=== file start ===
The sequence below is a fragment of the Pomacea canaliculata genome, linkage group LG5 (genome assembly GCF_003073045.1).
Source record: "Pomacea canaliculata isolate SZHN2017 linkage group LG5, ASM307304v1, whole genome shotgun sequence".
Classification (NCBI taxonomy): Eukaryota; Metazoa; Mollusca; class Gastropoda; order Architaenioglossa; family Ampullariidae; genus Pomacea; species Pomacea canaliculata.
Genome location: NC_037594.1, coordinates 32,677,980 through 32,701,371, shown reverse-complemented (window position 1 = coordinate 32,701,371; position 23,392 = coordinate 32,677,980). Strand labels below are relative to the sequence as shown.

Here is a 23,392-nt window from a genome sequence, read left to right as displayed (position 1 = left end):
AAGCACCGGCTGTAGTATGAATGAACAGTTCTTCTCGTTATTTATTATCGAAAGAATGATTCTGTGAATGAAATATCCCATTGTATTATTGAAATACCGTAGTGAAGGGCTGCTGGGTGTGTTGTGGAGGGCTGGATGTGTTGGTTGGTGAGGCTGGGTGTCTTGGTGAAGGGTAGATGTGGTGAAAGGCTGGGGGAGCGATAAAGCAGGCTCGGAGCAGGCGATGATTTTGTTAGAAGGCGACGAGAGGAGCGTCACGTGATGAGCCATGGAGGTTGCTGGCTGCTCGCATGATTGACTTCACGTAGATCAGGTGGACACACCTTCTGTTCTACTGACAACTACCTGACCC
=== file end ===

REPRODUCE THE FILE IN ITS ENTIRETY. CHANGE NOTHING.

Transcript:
The sequence below is a fragment of the Pomacea canaliculata genome, linkage group LG5 (genome assembly GCF_003073045.1).
Source record: "Pomacea canaliculata isolate SZHN2017 linkage group LG5, ASM307304v1, whole genome shotgun sequence".
Classification (NCBI taxonomy): Eukaryota; Metazoa; Mollusca; class Gastropoda; order Architaenioglossa; family Ampullariidae; genus Pomacea; species Pomacea canaliculata.
Genome location: NC_037594.1, coordinates 32,677,980 through 32,701,371, shown reverse-complemented (window position 1 = coordinate 32,701,371; position 23,392 = coordinate 32,677,980). Strand labels below are relative to the sequence as shown.

Here is a 23,392-nt window from a genome sequence, read left to right as displayed (position 1 = left end):
AAGCACCGGCTGTAGTATGAATGAACAGTTCTTCTCGTTATTTATTATCGAAAGAATGATTCTGTGAATGAAATATCCCATTGTATTATTGAAATACCGTAGTGAAGGGCTGCTGGGTGTGTTGTGGAGGGCTGGATGTGTTGGTTGGTGAGGCTGGGTGTCTTGGTGAAGGGTAGATGTGGTGAAAGGCTGGGGGAGCGATAAAGCAGGCTCGGAGCAGGCGATGATTTTGTTAGAAGGCGACGAGAGGAGCGTCACGTGATGAGCCATGGAGGTTGCTGGCTGCTCGCATGATTGACTTCACGTAGATCAGGTGGACACACCTTCTGTTCTACTGACAACTACCTGACCC